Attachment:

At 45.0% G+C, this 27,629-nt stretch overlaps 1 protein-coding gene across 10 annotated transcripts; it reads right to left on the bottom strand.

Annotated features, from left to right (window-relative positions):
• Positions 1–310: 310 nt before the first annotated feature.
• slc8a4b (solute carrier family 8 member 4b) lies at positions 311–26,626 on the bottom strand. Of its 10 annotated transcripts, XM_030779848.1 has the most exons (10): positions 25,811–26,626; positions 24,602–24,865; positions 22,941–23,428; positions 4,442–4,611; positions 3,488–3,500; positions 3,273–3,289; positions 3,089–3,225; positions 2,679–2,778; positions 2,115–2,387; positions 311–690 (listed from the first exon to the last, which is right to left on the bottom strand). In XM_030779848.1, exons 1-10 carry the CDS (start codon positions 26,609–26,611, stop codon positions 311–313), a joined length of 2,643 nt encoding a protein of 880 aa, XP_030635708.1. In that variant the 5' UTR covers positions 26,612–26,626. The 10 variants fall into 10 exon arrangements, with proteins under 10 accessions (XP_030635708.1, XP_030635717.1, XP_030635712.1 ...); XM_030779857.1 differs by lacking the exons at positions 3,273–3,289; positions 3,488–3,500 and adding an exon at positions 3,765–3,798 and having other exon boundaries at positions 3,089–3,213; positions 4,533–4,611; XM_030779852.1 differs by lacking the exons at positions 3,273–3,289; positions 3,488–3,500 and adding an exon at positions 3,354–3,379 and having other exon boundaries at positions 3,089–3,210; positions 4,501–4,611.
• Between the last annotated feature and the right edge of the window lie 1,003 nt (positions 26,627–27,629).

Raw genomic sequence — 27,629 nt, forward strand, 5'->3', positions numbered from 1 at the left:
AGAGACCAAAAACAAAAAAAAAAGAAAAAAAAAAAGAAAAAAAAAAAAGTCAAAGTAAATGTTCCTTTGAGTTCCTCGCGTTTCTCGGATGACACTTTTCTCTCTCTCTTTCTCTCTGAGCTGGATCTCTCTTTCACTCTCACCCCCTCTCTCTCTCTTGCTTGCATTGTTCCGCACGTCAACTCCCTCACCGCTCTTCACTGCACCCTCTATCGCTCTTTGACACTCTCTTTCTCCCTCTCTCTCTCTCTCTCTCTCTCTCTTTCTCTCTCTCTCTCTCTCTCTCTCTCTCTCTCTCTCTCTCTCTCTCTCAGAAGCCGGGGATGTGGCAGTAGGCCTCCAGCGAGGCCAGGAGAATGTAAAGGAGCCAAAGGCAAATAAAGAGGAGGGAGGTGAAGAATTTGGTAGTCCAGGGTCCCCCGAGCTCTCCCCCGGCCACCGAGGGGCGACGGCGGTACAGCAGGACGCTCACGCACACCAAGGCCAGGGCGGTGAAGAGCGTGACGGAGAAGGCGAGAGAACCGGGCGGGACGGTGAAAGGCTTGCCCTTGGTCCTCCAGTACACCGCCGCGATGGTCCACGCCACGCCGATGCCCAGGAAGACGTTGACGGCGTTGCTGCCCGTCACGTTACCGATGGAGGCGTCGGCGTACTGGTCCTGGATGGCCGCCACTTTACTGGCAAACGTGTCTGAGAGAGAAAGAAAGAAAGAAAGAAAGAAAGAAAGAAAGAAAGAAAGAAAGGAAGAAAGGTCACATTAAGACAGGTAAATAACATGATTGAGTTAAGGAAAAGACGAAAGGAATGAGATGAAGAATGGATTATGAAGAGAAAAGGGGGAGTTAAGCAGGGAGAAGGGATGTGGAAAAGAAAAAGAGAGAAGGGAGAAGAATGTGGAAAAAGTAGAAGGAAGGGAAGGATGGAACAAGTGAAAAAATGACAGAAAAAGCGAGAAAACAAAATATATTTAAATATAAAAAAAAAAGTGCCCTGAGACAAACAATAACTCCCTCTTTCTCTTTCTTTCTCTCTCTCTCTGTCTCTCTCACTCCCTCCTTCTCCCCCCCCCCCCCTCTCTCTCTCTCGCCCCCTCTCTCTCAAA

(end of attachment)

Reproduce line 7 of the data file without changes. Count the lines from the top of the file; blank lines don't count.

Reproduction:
AGAGACCAAAAACAAAAAAAAAAGAAAAAAAAAAAGAAAAAAAAAAAAGTCAAAGTAAATGTTCCTTTGAGTTCCTCGCGTTTCTCGGATGACACTTTTCTCTCTCTCTTTCTCTCTGAGCTGGATCTCTCTTTCACTCTCACCCCCTCTCTCTCTCTTGCTTGCATTGTTCCGCACGTCAACTCCCTCACCGCTCTTCACTGCACCCTCTATCGCTCTTTGACACTCTCTTTCTCCCTCTCTCTCTCTCTCTCTCTCTCTCTTTCTCTCTCTCTCTCTCTCTCTCTCTCTCTCTCTCTCTCTCTCTCTCTCAGAAGCCGGGGATGTGGCAGTAGGCCTCCAGCGAGGCCAGGAGAATGTAAAGGAGCCAAAGGCAAATAAAGAGGAGGGAGGTGAAGAATTTGGTAGTCCAGGGTCCCCCGAGCTCTCCCCCGGCCACCGAGGGGCGACGGCGGTACAGCAGGACGCTCACGCACACCAAGGCCAGGGCGGTGAAGAGCGTGACGGAGAAGGCGAGAGAACCGGGCGGGACGGTGAAAGGCTTGCCCTTGGTCCTCCAGTACACCGCCGCGATGGTCCACGCCACGCCGATGCCCAGGAAGACGTTGACGGCGTTGCTGCCCGTCACGTTACCGATGGAGGCGTCGGCGTACTGGTCCTGGATGGCCGCCACTTTACTGGCAAACGTGTCTGAGAGAGAAAGAAAGAAAGAAAGAAAGAAAGAAAGAAAGAAAGAAAGAAAGGAAGAAAGGTCACATTAAGACAGGTAAATAACATGATTGAGTTAAGGAAAAGACGAAAGGAATGAGATGAAGAATGGATTATGAAGAGAAAAGGGGGAGTTAAGCAGGGAGAAGGGATGTGGAAAAGAAAAAGAGAGAAGGGAGAAGAATGTGGAAAAAGTAGAAGGAAGGGAAGGATGGAACAAGTGAAAAAATGACAGAAAAAGCGAGAAAACAAAATATATTTAAATATAAAAAAAAAAGTGCCCTGAGACAAACAATAACTCCCTCTTTCTCTTTCTTTCTCTCTCTCTCTGTCTCTCTCACTCCCTCCTTCTCCCCCCCCCCCCCTCTCTCTCTCTCGCCCCCTCTCTCTCAAA